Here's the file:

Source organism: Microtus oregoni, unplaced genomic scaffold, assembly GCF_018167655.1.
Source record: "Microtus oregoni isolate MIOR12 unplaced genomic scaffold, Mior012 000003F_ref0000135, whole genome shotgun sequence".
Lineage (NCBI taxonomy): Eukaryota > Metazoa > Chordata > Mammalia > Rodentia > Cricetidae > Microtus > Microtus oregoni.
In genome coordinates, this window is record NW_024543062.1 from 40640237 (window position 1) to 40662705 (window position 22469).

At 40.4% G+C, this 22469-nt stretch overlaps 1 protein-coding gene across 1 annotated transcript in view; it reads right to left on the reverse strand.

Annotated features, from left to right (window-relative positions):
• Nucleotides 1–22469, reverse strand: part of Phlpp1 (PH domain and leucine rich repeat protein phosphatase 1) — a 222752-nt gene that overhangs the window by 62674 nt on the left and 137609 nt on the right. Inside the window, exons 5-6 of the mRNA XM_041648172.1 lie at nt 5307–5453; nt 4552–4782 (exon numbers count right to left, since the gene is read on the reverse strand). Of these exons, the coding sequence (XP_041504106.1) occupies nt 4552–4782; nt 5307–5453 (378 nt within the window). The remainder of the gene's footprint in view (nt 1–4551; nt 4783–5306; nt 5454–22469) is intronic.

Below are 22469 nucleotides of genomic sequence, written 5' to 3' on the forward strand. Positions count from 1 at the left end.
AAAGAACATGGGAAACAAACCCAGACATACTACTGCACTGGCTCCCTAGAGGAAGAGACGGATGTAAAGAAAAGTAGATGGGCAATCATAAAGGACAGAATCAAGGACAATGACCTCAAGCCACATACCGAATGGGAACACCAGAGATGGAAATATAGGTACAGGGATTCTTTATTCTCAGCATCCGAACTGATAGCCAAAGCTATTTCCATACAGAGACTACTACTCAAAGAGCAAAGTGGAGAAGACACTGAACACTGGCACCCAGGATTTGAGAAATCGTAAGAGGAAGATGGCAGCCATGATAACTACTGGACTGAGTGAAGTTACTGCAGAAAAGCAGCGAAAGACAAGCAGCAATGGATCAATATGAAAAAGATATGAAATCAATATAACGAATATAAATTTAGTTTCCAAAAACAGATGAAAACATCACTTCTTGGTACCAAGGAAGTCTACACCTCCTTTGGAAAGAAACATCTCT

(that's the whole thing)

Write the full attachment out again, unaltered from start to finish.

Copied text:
Source organism: Microtus oregoni, unplaced genomic scaffold, assembly GCF_018167655.1.
Source record: "Microtus oregoni isolate MIOR12 unplaced genomic scaffold, Mior012 000003F_ref0000135, whole genome shotgun sequence".
Lineage (NCBI taxonomy): Eukaryota > Metazoa > Chordata > Mammalia > Rodentia > Cricetidae > Microtus > Microtus oregoni.
In genome coordinates, this window is record NW_024543062.1 from 40640237 (window position 1) to 40662705 (window position 22469).

At 40.4% G+C, this 22469-nt stretch overlaps 1 protein-coding gene across 1 annotated transcript in view; it reads right to left on the reverse strand.

Annotated features, from left to right (window-relative positions):
• Nucleotides 1–22469, reverse strand: part of Phlpp1 (PH domain and leucine rich repeat protein phosphatase 1) — a 222752-nt gene that overhangs the window by 62674 nt on the left and 137609 nt on the right. Inside the window, exons 5-6 of the mRNA XM_041648172.1 lie at nt 5307–5453; nt 4552–4782 (exon numbers count right to left, since the gene is read on the reverse strand). Of these exons, the coding sequence (XP_041504106.1) occupies nt 4552–4782; nt 5307–5453 (378 nt within the window). The remainder of the gene's footprint in view (nt 1–4551; nt 4783–5306; nt 5454–22469) is intronic.

Below are 22469 nucleotides of genomic sequence, written 5' to 3' on the forward strand. Positions count from 1 at the left end.
AAAGAACATGGGAAACAAACCCAGACATACTACTGCACTGGCTCCCTAGAGGAAGAGACGGATGTAAAGAAAAGTAGATGGGCAATCATAAAGGACAGAATCAAGGACAATGACCTCAAGCCACATACCGAATGGGAACACCAGAGATGGAAATATAGGTACAGGGATTCTTTATTCTCAGCATCCGAACTGATAGCCAAAGCTATTTCCATACAGAGACTACTACTCAAAGAGCAAAGTGGAGAAGACACTGAACACTGGCACCCAGGATTTGAGAAATCGTAAGAGGAAGATGGCAGCCATGATAACTACTGGACTGAGTGAAGTTACTGCAGAAAAGCAGCGAAAGACAAGCAGCAATGGATCAATATGAAAAAGATATGAAATCAATATAACGAATATAAATTTAGTTTCCAAAAACAGATGAAAACATCACTTCTTGGTACCAAGGAAGTCTACACCTCCTTTGGAAAGAAACATCTCT